The boat that inspired children's author Arthur Ransome to write what many consider to be his best story is celebrating her 90th birthday on the River Orwell.
The stories of Swallows and Amazons have captured the imagination of children since they were published in 1930s and feature the Nancy Blackett, that is still a feature on the Suffolk river today.
The 7th book in Ransome's Swallows and Amazons series is "We didn't mean to go to sea"
Thought by many to be his best work, it's a story very much centred around boat Nancy Blackett, or the Goblin as it's known to Ransome's readers.
Sue Coales, at the Nancy Blackett Trust said:
Ransome bought Nancy Blackett in 1935, naming her after one of his characters and she was at Pin Mill, near Ipswich, where the story begins.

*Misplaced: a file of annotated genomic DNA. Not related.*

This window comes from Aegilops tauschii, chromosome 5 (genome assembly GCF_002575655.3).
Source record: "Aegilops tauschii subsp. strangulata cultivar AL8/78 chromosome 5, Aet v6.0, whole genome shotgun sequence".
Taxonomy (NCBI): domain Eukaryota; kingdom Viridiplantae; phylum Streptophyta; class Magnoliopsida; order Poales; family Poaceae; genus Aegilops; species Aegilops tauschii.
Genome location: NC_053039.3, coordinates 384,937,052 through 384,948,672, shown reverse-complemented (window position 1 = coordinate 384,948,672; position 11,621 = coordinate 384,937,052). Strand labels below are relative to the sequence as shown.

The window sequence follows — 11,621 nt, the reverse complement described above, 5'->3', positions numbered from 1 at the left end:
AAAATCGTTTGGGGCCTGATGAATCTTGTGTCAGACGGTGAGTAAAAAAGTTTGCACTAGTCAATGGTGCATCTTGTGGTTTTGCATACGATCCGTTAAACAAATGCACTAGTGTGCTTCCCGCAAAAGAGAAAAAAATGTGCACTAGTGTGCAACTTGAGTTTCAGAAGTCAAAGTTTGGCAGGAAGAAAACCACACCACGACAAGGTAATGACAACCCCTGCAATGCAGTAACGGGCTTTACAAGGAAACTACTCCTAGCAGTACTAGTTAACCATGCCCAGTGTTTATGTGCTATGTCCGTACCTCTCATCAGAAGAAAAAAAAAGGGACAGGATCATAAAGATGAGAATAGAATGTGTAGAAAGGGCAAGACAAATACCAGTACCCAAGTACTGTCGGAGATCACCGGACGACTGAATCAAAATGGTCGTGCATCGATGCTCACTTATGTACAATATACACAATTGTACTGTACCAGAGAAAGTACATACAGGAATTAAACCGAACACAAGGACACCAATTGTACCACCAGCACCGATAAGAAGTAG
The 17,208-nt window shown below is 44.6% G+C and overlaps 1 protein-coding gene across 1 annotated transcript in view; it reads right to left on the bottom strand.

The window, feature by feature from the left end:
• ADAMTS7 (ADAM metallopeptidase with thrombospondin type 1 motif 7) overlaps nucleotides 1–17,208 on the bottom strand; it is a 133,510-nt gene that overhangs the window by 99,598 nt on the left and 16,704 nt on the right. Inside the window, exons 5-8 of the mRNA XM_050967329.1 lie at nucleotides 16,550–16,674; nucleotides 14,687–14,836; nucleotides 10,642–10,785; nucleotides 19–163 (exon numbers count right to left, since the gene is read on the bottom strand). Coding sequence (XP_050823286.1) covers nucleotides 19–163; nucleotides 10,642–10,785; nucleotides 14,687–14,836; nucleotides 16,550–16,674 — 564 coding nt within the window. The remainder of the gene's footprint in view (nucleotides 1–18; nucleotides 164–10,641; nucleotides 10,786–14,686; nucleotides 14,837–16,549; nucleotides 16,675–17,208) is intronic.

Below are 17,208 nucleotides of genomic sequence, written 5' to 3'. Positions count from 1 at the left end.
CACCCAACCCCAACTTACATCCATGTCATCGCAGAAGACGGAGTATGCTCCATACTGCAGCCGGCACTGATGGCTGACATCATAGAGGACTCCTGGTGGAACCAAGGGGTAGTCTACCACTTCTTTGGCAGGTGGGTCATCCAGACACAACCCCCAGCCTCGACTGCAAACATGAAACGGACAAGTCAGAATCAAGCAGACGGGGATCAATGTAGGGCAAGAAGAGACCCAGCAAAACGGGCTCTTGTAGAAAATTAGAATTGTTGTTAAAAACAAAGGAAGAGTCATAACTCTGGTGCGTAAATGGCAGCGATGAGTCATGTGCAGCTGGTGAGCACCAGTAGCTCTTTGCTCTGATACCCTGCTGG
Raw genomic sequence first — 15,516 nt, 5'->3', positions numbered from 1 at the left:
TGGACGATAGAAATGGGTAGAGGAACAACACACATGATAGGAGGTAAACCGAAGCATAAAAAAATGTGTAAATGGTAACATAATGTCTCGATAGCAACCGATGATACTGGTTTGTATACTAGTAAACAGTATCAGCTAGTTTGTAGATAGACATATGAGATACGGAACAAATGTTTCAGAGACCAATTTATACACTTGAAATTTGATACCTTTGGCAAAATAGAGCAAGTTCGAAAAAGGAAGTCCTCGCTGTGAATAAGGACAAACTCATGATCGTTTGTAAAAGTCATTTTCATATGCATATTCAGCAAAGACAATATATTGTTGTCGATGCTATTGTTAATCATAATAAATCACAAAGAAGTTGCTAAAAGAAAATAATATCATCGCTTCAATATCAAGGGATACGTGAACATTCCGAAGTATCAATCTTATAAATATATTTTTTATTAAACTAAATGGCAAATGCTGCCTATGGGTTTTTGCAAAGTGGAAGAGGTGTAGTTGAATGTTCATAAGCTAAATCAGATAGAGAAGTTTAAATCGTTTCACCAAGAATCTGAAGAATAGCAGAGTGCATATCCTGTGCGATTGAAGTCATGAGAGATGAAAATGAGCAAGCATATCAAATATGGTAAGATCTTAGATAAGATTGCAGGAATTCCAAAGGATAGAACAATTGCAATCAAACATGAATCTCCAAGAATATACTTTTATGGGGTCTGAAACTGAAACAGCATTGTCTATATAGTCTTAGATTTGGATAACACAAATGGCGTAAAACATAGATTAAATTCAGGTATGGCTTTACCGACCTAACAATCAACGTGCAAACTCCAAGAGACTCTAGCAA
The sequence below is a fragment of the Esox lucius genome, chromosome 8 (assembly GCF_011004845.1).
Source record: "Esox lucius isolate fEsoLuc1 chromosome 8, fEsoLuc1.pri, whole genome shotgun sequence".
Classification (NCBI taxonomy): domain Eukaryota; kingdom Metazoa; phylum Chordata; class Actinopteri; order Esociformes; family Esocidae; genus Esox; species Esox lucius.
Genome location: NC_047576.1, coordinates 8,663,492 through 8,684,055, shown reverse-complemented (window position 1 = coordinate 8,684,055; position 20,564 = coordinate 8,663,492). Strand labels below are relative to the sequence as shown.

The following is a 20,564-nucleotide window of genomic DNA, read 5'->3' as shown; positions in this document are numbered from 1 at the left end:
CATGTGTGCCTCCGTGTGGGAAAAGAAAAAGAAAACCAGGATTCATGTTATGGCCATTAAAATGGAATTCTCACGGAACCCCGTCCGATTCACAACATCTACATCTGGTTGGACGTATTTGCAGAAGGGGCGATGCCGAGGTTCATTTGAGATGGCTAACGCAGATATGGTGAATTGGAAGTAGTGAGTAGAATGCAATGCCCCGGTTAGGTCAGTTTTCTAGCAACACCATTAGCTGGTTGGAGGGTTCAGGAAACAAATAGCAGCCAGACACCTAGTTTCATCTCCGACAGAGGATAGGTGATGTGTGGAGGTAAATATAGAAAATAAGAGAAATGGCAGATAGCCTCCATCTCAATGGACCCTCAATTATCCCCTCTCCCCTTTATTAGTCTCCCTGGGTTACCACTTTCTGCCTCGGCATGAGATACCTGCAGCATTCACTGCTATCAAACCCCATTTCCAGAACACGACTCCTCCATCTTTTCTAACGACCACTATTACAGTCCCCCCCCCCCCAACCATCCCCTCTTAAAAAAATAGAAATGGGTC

Peter Willis, President of the Nancy Blackett Trust said:
There are lots of local references in the book that make it clear that Arthur Ransome knew this area very well and it was on board Nancy where he worked on his story.
Victoria Lampard’s report includes pupils from Framlingham college, who have been out enjoying their time on the boat.
Ransome only kept Nancy for three years and by the 1980s she was found deteriorating badly in Scarborough harbour.
By chance, her next owner Mike Rines lived in Suffolk and he brought her home to be restored.
In 1997 the boat was purchased by the newly formed Nancy Blackett Trust which now has hundreds of members all over the world.
Even at the great age of 90, Nancy continues to grace the Orwell and the dedicated team of volunteers at the Trust will ensure many others get a glimpse into a world created by Arthur Ransome.